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Local businesswoman gives back

By Kimberly Hopson

LAPLACE – Rajender Pannu has a spirit of community service.

The 58-year-old mother of three said she grew up in Kuala Lumpur, the capital of Malaysia, with a large family of four sisters and three brothers. Pannu said she remembers her home bieng “very green.” Her parents, who had migrated from India, were loving yet strict about education for their children. The city was under British rule at the time, so Pannu and her siblings went to a convent school run by nuns.

“Despite a large family, my father was always there to provide for us. Education was very important for all of us and they made sure all of the children were educated well,” said Pannu.

Pannu went on to college at Punjabi University in India when she was 18. She was married before she left, but the union was short-lived — her first husband died of a brain hemmorage after four years of marriage. Pannu had one child from the union, her daughter Preeti, who is now 38. The young widow decided she would raise her daughter as best as she could on her own…at least until she met her next husband through a newspaper ad 10 years later.

“Actually Mr. Pannu was looking for a bride, and I was looking for a groom. So this was an arranged marriage through a newspaper ad. Can you imagine?” said Pannu with a smile. “Because my parents were in Malaysia and I was in India, my boss was my father figure. Mr. Pannu had just lost his wife, and his sister put an ad in the newspaper looking for a bride. My boss responded to his ad, and we met.”

The couple met Aug. 6, 1985. They were engaged the next day and got married Aug. 9. Pannu then moved to the United States to join her husband, who was already in LaPlace, on Aug. 17. Her daughter was 10 at the time. Pannu said the move wasn’t a big culture shock for her or her daughter.

“It wasn’t really any shock for me because I used to watch American movies and I knew, sort of, the culture. And being brought up by Christian nuns, I was aleady very fluent in English,” she said.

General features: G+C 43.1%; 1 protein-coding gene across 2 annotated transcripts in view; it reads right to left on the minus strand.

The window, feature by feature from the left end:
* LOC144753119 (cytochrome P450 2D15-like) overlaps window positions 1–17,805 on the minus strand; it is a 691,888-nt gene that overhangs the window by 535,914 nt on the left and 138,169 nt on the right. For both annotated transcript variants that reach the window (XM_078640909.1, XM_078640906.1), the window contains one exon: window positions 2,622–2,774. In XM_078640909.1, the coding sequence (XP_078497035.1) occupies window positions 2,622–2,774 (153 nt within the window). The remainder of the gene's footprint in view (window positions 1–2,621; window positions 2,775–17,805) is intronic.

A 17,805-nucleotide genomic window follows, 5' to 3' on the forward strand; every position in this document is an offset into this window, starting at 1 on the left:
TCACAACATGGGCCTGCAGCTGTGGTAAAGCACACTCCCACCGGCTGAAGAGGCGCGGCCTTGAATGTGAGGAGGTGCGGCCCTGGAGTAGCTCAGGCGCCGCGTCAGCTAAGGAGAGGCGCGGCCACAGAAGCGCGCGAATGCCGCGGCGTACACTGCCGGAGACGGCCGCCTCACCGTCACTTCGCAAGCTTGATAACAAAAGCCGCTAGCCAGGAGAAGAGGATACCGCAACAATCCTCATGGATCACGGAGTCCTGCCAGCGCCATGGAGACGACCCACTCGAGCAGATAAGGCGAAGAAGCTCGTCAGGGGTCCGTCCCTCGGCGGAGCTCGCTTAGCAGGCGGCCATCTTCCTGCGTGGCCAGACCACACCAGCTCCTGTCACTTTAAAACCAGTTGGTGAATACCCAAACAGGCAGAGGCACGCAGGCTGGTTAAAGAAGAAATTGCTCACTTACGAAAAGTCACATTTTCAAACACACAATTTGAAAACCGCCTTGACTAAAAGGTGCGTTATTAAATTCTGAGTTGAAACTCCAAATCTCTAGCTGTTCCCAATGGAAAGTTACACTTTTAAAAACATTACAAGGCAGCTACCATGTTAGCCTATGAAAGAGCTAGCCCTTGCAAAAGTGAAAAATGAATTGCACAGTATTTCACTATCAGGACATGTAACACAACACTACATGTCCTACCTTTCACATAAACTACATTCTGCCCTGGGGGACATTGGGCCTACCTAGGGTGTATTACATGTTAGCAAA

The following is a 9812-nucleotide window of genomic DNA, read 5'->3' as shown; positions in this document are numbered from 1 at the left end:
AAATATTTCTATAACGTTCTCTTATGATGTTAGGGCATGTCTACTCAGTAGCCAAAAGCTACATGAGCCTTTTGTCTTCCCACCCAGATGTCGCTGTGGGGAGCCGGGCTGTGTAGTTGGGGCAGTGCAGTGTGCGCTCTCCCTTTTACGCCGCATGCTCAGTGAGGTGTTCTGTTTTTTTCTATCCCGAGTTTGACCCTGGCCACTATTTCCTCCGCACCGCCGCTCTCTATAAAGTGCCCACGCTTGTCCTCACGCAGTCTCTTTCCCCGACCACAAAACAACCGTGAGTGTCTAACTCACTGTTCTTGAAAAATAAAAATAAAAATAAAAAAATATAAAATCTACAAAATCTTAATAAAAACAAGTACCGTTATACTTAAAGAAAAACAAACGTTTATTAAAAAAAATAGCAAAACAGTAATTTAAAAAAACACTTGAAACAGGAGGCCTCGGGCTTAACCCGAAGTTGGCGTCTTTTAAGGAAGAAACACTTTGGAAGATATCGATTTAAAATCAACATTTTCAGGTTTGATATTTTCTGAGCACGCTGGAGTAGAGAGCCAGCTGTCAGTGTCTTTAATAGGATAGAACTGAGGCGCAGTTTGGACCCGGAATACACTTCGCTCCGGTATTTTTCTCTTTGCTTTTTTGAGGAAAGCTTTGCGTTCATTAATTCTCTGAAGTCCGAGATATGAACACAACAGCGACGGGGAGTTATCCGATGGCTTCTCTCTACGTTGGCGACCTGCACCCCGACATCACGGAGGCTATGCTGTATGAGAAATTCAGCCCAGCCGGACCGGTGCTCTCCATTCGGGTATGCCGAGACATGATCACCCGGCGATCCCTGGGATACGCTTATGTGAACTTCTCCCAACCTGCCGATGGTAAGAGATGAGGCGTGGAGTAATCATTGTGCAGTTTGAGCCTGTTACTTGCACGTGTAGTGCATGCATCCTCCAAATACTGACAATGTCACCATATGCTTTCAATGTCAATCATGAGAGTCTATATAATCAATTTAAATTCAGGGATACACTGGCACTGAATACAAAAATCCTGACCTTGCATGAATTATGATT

Pannu held several jobs shortly after she arrived, but she and her husband began their venture with Pannu Enterprises in 1997. The couple began building the company, and by 2005, owned seven Subway franchises. That year, however, Hurricane Katrina struck, and like many others, the Pannus suffered massive losses. The couple lost four of their franchises, leaving them with just two. One had been sold a few months before the hurricane.

“They were business losses, so I knew that we could always rebuild. I was very lucky and blessed that my home and family were safe, because those were the two most important things for me. Businesses you can always rebuild. But lives lost or home (lost) would have been devastating for me. So we picked up the pieces and started working on rebuilding,” said Pannu.

Her positive outlook benefitted her and her businesses in the long-run.

The pair managed to secure a major deal with the school some of their children attended, Archbishop Rummel High School, in 2006. According to Pannu, the archdiocese at the time was having trouble with cafeteria operations after the storm. School officials approached the couple to open the first ever Subway franchise in a high school, a move that brought much success for Pannu Enterprises. The Subway is still there but is no longer owned by the Pannus.

“Had I stayed in there, I never would’ve been able to open the rest of my stores, because that was a full-time job over there. So we decided to give up to another Subway franchisee a year later, and started working on rebuilding our other stores,” said Pannu. “It helped us keep the money flowing. It helped keep our spirits high. It gave us a stepping stone to start rebuilding.”

The couple rebuilt their franchising empire and now again owns seven Subway franchises.

In addition to business sense, Pannu is also an active member of the community. Though she has recently had to step down from some positions because of lack of time, Pannu is currently a member of the Board of Directors for the Audubon Nature Institute and the Asian Pacific American Society. She is also involved with the Belle Terre Civic Association, LaPlace Rotary Club and the Fil-Asian Lions Club of New Orleans.

Last year, the Rotary Club took a trip to the tiny town of Sonepat, India, to administer polio drops to a portion of the population for National Immunization Day. Pannu said the organizers had already set up distribution camps in the village for them to dispense the drops, but they also went door-to-door to give them out.

“We walked the streets of poor neighboorhoods near New Delhi. We gave polio drops to every child below the age of 5. The homes that we were visiting were telling us the children were in school, so we decided to go to one of the schools. On that particular morning, we gave drops to over 350 children in that school,” said Pannu.

“It was very humbling to work with a population that had nothing but a few necessities in their homes. It sort of brought us down to Earth. It’s non-material things that matter. It’s what you give back to the community that matters,” she continued.

Since she and her husband could speak Hindi, the local language, Pannu said she ended up acting as a sort of guide for their group. The trip was even covered by an Indian newspaper.

Though she has been afforded many opportunities to see other locales, Pannu said she would like to travel more in the future and plans to put even more focus into her own neighborhood.

“I’ve done enough for all the other organizations. I’m focused more on our community. I think it’s important for us to take care of our community and keep it safe and beautiful,” said Pannu.